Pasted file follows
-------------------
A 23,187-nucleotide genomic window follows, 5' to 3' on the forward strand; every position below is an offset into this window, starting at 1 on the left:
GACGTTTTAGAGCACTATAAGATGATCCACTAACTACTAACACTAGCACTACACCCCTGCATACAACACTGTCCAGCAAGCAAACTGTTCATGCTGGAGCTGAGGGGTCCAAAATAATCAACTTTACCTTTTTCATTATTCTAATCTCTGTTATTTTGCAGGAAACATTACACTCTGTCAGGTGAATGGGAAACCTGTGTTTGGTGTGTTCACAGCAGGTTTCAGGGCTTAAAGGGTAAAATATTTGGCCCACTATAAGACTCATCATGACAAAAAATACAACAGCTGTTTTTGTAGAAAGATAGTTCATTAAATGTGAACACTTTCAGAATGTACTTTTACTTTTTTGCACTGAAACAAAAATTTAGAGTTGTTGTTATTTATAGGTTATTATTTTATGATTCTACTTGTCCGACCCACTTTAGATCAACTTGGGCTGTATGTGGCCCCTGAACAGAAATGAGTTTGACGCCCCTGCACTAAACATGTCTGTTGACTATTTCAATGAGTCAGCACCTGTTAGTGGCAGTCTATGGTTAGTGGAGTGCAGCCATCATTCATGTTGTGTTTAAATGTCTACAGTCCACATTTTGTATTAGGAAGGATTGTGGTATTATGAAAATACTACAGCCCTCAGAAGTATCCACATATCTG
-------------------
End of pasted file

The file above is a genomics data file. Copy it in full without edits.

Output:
A 23,187-nucleotide genomic window follows, 5' to 3' on the forward strand; every position below is an offset into this window, starting at 1 on the left:
GACGTTTTAGAGCACTATAAGATGATCCACTAACTACTAACACTAGCACTACACCCCTGCATACAACACTGTCCAGCAAGCAAACTGTTCATGCTGGAGCTGAGGGGTCCAAAATAATCAACTTTACCTTTTTCATTATTCTAATCTCTGTTATTTTGCAGGAAACATTACACTCTGTCAGGTGAATGGGAAACCTGTGTTTGGTGTGTTCACAGCAGGTTTCAGGGCTTAAAGGGTAAAATATTTGGCCCACTATAAGACTCATCATGACAAAAAATACAACAGCTGTTTTTGTAGAAAGATAGTTCATTAAATGTGAACACTTTCAGAATGTACTTTTACTTTTTTGCACTGAAACAAAAATTTAGAGTTGTTGTTATTTATAGGTTATTATTTTATGATTCTACTTGTCCGACCCACTTTAGATCAACTTGGGCTGTATGTGGCCCCTGAACAGAAATGAGTTTGACGCCCCTGCACTAAACATGTCTGTTGACTATTTCAATGAGTCAGCACCTGTTAGTGGCAGTCTATGGTTAGTGGAGTGCAGCCATCATTCATGTTGTGTTTAAATGTCTACAGTCCACATTTTGTATTAGGAAGGATTGTGGTATTATGAAAATACTACAGCCCTCAGAAGTATCCACATATCTG